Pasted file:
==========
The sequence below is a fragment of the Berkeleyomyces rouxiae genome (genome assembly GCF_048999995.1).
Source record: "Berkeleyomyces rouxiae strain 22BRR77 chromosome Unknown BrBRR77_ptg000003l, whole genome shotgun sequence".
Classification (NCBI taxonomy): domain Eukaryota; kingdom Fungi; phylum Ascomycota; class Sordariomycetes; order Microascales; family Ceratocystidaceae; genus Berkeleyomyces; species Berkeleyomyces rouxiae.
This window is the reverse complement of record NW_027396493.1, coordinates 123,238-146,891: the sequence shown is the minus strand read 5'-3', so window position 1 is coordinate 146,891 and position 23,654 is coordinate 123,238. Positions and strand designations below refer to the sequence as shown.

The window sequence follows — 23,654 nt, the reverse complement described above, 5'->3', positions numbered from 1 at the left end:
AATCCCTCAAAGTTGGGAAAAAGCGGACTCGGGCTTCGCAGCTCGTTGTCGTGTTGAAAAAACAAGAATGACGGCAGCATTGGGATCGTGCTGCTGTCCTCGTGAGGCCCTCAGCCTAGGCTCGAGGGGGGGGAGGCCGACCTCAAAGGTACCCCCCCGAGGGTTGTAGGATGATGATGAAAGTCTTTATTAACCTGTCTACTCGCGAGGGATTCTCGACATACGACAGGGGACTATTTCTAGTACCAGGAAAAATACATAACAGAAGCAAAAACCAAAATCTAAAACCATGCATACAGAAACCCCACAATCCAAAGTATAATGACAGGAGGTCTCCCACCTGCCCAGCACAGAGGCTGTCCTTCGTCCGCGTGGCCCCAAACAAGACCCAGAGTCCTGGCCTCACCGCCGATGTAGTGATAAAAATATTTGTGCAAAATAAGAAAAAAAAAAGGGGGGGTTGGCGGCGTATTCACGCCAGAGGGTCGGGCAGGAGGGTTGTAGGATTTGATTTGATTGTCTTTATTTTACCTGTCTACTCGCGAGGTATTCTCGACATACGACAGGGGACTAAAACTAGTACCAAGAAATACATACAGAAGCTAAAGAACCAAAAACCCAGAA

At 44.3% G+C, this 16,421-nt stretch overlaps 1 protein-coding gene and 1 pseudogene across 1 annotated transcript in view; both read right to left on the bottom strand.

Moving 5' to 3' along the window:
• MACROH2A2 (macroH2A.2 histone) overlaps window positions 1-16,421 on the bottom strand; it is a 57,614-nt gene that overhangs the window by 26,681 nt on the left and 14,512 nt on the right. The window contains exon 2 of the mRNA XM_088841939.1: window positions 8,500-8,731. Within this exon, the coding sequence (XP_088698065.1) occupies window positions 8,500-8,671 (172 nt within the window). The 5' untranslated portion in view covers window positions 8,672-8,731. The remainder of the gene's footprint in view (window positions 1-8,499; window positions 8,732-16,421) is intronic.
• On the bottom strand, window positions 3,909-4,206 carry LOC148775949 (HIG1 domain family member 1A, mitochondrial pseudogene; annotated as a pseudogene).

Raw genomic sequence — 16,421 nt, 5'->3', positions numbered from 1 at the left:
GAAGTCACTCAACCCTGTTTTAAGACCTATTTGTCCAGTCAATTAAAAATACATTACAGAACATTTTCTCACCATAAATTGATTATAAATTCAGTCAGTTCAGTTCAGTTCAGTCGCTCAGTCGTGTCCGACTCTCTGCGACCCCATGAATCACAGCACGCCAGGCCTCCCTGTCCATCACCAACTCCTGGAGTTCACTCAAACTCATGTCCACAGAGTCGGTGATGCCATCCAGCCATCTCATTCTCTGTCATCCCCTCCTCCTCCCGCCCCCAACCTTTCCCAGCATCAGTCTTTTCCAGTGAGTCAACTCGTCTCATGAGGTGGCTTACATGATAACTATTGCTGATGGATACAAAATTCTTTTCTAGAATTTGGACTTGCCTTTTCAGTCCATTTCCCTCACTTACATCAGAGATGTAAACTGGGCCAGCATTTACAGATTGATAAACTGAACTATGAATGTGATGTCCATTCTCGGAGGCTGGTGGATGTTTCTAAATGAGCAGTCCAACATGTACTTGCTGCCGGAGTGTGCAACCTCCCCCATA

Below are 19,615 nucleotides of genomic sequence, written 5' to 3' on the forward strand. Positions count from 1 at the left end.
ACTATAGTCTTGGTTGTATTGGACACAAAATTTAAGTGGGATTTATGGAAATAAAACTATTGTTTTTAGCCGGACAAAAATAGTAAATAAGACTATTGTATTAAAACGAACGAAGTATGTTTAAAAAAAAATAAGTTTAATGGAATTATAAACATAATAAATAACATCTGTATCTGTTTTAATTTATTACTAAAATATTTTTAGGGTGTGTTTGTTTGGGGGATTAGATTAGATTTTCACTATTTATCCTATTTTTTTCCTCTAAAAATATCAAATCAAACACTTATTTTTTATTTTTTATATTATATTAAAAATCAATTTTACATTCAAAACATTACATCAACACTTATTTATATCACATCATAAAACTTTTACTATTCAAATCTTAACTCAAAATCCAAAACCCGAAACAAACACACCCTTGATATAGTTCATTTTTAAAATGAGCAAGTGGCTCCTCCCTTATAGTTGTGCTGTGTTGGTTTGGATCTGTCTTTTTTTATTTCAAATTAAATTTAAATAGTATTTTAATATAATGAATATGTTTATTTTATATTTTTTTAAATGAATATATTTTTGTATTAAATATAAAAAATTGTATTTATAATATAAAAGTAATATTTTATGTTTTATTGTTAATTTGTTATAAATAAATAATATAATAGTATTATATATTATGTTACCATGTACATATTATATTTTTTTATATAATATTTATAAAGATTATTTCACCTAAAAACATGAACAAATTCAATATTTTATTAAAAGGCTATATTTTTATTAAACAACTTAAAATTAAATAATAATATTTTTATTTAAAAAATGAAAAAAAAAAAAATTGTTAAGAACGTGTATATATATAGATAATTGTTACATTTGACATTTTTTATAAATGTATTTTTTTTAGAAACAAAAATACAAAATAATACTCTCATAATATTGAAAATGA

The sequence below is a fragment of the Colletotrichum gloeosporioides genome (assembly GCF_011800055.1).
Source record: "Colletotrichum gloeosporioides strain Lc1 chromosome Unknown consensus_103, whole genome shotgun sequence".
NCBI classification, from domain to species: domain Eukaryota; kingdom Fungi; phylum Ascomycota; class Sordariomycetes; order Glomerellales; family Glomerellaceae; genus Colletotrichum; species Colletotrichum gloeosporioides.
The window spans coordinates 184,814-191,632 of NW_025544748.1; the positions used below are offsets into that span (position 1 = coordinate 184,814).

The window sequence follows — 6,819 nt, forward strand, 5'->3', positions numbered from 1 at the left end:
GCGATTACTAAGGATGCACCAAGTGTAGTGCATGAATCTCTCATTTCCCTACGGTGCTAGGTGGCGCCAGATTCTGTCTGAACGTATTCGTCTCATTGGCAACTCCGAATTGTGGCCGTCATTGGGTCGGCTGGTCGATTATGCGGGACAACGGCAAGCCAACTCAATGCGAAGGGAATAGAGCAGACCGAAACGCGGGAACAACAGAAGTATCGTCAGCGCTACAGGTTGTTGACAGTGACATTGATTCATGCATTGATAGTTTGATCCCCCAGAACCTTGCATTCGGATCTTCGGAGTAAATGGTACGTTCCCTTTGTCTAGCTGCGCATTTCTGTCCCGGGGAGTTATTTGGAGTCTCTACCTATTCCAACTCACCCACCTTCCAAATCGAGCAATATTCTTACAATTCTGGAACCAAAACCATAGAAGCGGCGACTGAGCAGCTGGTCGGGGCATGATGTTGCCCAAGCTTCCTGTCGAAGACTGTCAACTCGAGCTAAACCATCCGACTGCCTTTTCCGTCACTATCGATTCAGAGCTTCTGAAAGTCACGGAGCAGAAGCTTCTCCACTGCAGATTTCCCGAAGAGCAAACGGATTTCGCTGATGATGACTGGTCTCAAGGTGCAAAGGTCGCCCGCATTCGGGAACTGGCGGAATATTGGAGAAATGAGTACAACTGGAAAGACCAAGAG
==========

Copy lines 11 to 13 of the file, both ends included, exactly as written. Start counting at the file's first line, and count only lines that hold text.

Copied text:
Raw genomic sequence — 16,421 nt, 5'->3', positions numbered from 1 at the left:
GAAGTCACTCAACCCTGTTTTAAGACCTATTTGTCCAGTCAATTAAAAATACATTACAGAACATTTTCTCACCATAAATTGATTATAAATTCAGTCAGTTCAGTTCAGTTCAGTCGCTCAGTCGTGTCCGACTCTCTGCGACCCCATGAATCACAGCACGCCAGGCCTCCCTGTCCATCACCAACTCCTGGAGTTCACTCAAACTCATGTCCACAGAGTCGGTGATGCCATCCAGCCATCTCATTCTCTGTCATCCCCTCCTCCTCCCGCCCCCAACCTTTCCCAGCATCAGTCTTTTCCAGTGAGTCAACTCGTCTCATGAGGTGGCTTACATGATAACTATTGCTGATGGATACAAAATTCTTTTCTAGAATTTGGACTTGCCTTTTCAGTCCATTTCCCTCACTTACATCAGAGATGTAAACTGGGCCAGCATTTACAGATTGATAAACTGAACTATGAATGTGATGTCCATTCTCGGAGGCTGGTGGATGTTTCTAAATGAGCAGTCCAACATGTACTTGCTGCCGGAGTGTGCAACCTCCCCCATA

Below are 19,615 nucleotides of genomic sequence, written 5' to 3' on the forward strand. Positions count from 1 at the left end.